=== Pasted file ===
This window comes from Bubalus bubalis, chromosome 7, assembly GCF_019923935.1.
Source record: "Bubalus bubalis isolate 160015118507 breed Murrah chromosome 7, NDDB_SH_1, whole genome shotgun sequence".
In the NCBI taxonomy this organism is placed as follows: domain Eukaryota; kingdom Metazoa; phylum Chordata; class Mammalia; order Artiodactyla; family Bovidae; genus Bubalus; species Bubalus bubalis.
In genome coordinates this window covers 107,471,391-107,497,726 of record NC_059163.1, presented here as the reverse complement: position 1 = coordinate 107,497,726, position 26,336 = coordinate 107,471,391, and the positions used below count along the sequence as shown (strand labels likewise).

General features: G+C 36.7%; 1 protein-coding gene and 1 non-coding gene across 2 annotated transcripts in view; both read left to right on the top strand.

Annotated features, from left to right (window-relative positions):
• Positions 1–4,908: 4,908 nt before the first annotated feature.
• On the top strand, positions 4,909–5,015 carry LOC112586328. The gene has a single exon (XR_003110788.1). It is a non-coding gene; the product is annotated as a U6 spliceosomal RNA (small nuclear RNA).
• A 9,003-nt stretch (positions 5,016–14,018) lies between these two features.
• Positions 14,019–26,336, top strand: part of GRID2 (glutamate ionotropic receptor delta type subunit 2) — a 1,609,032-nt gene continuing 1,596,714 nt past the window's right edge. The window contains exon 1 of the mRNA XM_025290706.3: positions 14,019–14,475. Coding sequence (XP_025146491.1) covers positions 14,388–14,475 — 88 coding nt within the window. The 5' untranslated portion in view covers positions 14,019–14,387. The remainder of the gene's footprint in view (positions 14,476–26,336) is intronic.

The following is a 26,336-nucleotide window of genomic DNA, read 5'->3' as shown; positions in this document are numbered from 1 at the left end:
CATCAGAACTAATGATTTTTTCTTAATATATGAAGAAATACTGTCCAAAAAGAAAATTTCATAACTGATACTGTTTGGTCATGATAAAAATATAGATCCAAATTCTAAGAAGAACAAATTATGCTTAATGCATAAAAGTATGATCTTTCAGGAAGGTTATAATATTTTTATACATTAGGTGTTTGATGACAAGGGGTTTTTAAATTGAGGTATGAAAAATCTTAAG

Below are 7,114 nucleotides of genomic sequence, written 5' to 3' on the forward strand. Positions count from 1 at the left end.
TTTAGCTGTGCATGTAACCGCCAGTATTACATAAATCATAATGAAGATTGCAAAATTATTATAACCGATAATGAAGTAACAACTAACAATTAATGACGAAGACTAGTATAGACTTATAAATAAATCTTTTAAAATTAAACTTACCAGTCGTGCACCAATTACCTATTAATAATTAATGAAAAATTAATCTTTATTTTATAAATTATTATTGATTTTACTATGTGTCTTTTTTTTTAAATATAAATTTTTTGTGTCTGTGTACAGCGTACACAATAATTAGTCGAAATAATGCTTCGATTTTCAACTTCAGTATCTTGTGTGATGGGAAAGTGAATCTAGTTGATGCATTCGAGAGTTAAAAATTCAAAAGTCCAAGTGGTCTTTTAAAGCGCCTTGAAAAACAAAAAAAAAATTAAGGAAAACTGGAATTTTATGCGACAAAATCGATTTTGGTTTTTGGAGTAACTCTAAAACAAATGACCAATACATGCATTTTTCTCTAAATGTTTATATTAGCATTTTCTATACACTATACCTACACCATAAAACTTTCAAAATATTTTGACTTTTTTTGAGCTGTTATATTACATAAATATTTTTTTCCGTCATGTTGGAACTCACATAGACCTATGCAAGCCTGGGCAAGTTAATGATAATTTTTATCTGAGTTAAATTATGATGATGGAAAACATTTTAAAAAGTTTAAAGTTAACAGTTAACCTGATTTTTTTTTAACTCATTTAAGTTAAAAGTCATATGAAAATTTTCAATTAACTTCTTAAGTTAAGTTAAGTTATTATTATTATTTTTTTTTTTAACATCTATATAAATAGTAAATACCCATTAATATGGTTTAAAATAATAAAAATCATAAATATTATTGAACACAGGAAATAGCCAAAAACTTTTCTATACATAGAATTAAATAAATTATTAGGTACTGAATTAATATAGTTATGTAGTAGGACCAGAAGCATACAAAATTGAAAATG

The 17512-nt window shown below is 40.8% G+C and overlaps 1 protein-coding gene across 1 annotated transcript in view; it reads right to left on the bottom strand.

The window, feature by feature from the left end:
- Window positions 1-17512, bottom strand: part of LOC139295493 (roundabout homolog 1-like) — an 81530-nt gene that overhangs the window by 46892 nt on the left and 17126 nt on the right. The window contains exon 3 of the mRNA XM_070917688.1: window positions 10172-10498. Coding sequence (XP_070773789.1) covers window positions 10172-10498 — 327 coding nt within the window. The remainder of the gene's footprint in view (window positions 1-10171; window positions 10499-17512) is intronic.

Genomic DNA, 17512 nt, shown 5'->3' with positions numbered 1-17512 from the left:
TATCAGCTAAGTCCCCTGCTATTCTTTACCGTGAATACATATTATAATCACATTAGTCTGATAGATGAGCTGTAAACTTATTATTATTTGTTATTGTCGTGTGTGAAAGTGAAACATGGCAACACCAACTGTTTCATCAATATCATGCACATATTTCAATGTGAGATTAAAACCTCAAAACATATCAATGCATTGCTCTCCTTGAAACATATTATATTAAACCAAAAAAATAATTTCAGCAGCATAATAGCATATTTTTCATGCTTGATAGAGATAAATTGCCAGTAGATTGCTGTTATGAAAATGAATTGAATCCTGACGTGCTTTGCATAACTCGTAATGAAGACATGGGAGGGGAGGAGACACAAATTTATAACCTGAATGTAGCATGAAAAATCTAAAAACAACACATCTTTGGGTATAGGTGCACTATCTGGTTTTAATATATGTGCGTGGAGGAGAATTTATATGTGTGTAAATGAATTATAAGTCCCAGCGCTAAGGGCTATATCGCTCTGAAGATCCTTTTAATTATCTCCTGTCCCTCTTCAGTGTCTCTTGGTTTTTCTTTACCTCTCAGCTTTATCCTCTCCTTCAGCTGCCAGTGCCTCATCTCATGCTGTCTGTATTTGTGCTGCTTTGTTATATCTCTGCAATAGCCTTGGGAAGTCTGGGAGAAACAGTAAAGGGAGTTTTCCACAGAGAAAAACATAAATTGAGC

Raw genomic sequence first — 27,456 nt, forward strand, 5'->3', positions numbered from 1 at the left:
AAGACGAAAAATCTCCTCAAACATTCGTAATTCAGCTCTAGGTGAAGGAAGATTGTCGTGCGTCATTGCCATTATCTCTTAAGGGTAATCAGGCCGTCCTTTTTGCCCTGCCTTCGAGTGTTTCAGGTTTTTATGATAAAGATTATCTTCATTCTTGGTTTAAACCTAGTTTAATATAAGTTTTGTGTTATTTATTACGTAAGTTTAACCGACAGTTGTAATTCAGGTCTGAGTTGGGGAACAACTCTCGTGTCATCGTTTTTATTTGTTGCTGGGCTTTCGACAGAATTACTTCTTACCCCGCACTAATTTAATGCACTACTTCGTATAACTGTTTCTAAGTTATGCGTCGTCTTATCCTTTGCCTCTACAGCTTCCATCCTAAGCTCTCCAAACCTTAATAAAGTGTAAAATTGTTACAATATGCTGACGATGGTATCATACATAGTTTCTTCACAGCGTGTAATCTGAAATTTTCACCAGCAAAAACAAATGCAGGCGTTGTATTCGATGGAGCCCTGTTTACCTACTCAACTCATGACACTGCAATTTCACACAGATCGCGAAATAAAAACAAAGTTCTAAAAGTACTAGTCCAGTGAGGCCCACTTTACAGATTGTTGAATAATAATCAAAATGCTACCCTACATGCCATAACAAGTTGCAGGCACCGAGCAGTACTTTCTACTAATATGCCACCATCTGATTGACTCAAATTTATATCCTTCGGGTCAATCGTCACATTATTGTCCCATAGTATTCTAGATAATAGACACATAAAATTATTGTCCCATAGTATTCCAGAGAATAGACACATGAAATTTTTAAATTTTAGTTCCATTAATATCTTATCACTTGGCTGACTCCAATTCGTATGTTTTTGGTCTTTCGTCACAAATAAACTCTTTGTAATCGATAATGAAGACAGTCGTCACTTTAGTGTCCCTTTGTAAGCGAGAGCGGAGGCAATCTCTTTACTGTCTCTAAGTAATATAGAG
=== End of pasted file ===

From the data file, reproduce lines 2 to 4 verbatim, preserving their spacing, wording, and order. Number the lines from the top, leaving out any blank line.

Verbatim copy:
Source record: "Bubalus bubalis isolate 160015118507 breed Murrah chromosome 7, NDDB_SH_1, whole genome shotgun sequence".
In the NCBI taxonomy this organism is placed as follows: domain Eukaryota; kingdom Metazoa; phylum Chordata; class Mammalia; order Artiodactyla; family Bovidae; genus Bubalus; species Bubalus bubalis.
In genome coordinates this window covers 107,471,391-107,497,726 of record NC_059163.1, presented here as the reverse complement: position 1 = coordinate 107,497,726, position 26,336 = coordinate 107,471,391, and the positions used below count along the sequence as shown (strand labels likewise).